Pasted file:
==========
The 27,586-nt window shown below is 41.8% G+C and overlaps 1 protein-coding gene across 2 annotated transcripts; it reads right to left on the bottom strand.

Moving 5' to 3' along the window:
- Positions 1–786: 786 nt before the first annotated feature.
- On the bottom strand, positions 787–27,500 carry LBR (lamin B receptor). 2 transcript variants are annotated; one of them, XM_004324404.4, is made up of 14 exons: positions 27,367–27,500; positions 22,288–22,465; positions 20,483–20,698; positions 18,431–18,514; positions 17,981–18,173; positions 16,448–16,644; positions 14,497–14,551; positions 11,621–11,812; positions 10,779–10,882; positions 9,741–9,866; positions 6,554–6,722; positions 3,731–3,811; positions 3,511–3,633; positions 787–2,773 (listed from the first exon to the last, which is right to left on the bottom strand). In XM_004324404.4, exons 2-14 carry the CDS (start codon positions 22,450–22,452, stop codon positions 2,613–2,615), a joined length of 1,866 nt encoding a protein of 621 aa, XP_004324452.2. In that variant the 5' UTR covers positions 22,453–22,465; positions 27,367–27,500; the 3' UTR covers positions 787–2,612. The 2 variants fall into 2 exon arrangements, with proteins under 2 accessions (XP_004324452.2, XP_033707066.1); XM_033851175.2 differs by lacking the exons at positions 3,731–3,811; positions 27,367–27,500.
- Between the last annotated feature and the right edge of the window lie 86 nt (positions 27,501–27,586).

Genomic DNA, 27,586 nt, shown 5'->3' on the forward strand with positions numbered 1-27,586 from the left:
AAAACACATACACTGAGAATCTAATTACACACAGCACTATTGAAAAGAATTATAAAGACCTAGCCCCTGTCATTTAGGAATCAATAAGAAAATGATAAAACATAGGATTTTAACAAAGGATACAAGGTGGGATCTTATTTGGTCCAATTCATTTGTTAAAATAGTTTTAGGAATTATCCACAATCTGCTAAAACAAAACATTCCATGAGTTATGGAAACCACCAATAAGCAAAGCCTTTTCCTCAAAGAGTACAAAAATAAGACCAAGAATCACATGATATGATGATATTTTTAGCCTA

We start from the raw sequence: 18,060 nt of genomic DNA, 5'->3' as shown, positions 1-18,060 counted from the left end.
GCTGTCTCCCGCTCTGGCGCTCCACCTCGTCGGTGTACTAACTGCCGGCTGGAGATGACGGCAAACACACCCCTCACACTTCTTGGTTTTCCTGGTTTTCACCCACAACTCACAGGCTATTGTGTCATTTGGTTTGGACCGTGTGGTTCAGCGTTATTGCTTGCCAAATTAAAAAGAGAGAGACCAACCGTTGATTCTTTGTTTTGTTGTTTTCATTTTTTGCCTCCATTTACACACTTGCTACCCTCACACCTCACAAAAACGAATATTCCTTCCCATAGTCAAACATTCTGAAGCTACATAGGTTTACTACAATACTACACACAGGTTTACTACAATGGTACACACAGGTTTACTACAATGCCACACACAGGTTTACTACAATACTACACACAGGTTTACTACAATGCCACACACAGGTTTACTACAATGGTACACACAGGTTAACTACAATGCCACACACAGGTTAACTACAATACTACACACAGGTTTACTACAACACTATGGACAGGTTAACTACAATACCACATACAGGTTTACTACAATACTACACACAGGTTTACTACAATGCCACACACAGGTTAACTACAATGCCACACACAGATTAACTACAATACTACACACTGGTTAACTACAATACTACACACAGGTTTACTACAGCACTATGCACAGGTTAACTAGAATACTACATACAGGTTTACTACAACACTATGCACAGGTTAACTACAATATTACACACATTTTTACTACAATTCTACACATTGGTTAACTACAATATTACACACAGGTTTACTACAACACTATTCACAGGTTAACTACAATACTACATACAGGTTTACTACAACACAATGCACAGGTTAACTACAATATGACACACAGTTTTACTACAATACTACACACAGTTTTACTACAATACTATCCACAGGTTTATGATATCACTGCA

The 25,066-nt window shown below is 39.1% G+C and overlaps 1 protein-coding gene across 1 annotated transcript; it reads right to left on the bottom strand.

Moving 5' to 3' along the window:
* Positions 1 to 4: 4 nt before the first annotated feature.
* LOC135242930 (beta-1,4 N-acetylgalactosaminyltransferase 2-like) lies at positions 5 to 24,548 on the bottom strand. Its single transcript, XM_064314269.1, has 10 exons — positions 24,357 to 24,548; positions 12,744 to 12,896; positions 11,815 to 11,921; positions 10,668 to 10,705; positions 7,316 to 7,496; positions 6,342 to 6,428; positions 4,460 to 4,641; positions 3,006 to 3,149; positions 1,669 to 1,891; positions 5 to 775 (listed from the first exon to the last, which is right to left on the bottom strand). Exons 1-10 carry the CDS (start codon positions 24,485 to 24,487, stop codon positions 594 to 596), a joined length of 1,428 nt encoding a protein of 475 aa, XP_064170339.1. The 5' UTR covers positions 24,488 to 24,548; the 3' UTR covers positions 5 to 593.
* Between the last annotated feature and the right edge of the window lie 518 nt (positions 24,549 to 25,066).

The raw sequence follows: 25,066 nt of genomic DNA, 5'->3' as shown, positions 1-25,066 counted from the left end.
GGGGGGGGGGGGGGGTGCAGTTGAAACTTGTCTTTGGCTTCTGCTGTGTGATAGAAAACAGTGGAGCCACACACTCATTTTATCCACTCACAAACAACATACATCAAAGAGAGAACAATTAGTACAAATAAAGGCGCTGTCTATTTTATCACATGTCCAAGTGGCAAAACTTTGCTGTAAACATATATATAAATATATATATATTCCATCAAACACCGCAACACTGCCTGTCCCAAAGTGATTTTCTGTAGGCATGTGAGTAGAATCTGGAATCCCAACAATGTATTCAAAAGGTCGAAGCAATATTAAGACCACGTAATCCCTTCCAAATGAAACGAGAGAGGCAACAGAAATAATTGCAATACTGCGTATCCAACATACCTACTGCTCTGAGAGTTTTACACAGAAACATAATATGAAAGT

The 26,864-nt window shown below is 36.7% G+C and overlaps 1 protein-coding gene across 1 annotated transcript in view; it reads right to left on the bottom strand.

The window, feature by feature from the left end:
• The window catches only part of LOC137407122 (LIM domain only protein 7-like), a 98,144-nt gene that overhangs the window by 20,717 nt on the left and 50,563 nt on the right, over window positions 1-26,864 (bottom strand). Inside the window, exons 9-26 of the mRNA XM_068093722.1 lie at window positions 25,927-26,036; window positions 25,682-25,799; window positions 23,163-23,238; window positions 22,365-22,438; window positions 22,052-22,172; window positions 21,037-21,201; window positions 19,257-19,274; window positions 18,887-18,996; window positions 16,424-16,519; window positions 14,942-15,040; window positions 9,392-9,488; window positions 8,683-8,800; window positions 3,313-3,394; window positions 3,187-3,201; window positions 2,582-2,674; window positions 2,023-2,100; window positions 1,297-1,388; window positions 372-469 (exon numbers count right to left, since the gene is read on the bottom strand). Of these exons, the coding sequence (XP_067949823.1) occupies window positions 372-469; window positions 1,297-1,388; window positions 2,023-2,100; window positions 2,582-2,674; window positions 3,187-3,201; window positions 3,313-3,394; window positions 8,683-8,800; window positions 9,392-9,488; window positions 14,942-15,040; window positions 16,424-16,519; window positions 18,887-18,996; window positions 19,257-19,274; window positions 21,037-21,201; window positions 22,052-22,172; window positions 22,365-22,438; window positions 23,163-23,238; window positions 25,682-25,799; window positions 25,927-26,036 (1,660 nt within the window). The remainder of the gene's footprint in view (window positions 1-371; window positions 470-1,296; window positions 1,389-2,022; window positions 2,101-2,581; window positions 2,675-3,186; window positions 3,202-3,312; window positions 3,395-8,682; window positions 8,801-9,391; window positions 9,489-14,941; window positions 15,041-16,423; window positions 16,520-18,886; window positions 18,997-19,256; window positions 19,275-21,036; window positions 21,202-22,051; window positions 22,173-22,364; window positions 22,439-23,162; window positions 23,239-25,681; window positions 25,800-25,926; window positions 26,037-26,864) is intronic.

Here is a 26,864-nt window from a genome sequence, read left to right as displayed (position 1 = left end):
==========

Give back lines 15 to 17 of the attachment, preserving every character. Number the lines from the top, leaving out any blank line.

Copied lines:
The raw sequence follows: 25,066 nt of genomic DNA, 5'->3' as shown, positions 1-25,066 counted from the left end.
GGGGGGGGGGGGGGGTGCAGTTGAAACTTGTCTTTGGCTTCTGCTGTGTGATAGAAAACAGTGGAGCCACACACTCATTTTATCCACTCACAAACAACATACATCAAAGAGAGAACAATTAGTACAAATAAAGGCGCTGTCTATTTTATCACATGTCCAAGTGGCAAAACTTTGCTGTAAACATATATATAAATATATATATATTCCATCAAACACCGCAACACTGCCTGTCCCAAAGTGATTTTCTGTAGGCATGTGAGTAGAATCTGGAATCCCAACAATGTATTCAAAAGGTCGAAGCAATATTAAGACCACGTAATCCCTTCCAAATGAAACGAGAGAGGCAACAGAAATAATTGCAATACTGCGTATCCAACATACCTACTGCTCTGAGAGTTTTACACAGAAACATAATATGAAAGT

The 26,864-nt window shown below is 36.7% G+C and overlaps 1 protein-coding gene across 1 annotated transcript in view; it reads right to left on the bottom strand.